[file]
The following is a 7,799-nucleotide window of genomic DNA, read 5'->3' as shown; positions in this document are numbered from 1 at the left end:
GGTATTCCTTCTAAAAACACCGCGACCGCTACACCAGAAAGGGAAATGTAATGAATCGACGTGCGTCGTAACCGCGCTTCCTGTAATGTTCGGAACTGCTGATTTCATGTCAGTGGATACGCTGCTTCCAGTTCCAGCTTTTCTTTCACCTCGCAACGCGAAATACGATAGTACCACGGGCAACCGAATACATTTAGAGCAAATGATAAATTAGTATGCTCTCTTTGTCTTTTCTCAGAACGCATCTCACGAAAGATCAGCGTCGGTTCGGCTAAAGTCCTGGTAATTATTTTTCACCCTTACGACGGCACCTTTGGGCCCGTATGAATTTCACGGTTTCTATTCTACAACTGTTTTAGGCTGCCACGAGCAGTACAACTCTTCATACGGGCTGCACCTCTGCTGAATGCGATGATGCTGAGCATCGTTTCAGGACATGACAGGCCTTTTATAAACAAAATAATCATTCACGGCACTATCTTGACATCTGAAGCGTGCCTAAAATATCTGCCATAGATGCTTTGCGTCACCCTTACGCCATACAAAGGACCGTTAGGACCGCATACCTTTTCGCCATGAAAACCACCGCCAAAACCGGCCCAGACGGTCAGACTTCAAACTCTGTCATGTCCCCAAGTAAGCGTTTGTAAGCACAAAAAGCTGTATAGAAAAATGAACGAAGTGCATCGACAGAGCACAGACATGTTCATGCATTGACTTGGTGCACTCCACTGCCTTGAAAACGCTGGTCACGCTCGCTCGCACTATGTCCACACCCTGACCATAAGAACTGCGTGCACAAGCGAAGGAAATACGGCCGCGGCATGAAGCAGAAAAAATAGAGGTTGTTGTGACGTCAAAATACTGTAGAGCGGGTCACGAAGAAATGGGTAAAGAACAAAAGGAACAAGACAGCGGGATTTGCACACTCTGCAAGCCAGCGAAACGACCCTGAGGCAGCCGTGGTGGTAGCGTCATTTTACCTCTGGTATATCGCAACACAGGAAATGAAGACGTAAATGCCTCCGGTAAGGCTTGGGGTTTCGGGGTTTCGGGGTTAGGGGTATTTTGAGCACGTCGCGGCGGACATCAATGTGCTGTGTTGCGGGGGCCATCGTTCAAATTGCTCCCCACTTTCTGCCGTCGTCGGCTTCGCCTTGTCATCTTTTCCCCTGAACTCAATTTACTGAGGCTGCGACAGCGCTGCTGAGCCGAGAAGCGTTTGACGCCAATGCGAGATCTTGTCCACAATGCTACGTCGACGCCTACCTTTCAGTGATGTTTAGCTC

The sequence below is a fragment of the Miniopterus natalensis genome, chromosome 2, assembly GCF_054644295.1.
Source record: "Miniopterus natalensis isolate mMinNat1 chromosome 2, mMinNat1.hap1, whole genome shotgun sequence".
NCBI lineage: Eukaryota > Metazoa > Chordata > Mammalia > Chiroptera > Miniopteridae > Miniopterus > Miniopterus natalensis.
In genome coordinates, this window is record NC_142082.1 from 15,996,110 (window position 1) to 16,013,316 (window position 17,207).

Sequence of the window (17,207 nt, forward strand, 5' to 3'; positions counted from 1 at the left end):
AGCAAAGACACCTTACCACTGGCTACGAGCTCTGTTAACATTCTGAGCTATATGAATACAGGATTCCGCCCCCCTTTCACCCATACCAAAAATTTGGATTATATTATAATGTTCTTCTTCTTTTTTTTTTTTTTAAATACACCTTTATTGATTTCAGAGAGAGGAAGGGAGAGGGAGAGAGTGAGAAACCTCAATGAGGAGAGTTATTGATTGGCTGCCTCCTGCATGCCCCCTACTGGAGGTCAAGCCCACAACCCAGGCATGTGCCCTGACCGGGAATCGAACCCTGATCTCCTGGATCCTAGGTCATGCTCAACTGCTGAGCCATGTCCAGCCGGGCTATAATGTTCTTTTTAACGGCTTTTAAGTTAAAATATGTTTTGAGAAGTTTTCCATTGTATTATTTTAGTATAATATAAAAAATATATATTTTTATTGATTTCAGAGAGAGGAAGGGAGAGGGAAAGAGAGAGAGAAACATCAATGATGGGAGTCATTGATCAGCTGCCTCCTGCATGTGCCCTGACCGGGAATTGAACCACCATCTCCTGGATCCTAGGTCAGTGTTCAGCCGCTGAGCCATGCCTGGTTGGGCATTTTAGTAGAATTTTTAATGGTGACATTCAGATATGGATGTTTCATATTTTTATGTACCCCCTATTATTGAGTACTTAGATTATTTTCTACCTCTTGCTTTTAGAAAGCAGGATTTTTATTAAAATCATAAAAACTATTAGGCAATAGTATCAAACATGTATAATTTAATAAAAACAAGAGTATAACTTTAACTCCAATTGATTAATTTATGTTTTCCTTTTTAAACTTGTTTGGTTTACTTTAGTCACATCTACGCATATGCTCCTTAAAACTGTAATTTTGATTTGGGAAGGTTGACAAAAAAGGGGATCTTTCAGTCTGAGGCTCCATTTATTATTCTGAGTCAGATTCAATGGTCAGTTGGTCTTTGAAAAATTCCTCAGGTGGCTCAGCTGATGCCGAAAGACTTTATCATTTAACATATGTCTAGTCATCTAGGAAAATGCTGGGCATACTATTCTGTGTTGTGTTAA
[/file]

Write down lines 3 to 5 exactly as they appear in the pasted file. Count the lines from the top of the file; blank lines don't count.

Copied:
The sequence below is a fragment of the Miniopterus natalensis genome, chromosome 2, assembly GCF_054644295.1.
Source record: "Miniopterus natalensis isolate mMinNat1 chromosome 2, mMinNat1.hap1, whole genome shotgun sequence".
NCBI lineage: Eukaryota > Metazoa > Chordata > Mammalia > Chiroptera > Miniopteridae > Miniopterus > Miniopterus natalensis.